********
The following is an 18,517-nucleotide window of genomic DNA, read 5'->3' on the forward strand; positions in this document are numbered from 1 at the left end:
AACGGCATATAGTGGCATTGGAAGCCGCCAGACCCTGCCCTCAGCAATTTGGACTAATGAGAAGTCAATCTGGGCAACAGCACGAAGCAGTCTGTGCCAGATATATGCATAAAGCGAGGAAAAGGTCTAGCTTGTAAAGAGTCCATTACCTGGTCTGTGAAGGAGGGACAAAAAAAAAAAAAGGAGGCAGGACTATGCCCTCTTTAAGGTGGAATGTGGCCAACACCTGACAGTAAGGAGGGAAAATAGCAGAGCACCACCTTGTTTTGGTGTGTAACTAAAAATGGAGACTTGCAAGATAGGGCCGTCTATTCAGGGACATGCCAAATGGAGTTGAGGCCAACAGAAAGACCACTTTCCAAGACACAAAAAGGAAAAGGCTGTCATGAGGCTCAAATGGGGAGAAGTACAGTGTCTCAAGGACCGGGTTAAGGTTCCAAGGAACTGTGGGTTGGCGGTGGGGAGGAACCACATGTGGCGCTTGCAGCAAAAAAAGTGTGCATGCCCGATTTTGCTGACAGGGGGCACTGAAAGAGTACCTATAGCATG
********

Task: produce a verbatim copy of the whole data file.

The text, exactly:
The following is an 18,517-nucleotide window of genomic DNA, read 5'->3' on the forward strand; positions in this document are numbered from 1 at the left end:
AACGGCATATAGTGGCATTGGAAGCCGCCAGACCCTGCCCTCAGCAATTTGGACTAATGAGAAGTCAATCTGGGCAACAGCACGAAGCAGTCTGTGCCAGATATATGCATAAAGCGAGGAAAAGGTCTAGCTTGTAAAGAGTCCATTACCTGGTCTGTGAAGGAGGGACAAAAAAAAAAAAAGGAGGCAGGACTATGCCCTCTTTAAGGTGGAATGTGGCCAACACCTGACAGTAAGGAGGGAAAATAGCAGAGCACCACCTTGTTTTGGTGTGTAACTAAAAATGGAGACTTGCAAGATAGGGCCGTCTATTCAGGGACATGCCAAATGGAGTTGAGGCCAACAGAAAGACCACTTTCCAAGACACAAAAAGGAAAAGGCTGTCATGAGGCTCAAATGGGGAGAAGTACAGTGTCTCAAGGACCGGGTTAAGGTTCCAAGGAACTGTGGGTTGGCGGTGGGGAGGAACCACATGTGGCGCTTGCAGCAAAAAAAGTGTGCATGCCCGATTTTGCTGACAGGGGGCACTGAAAGAGTACCTATAGCATG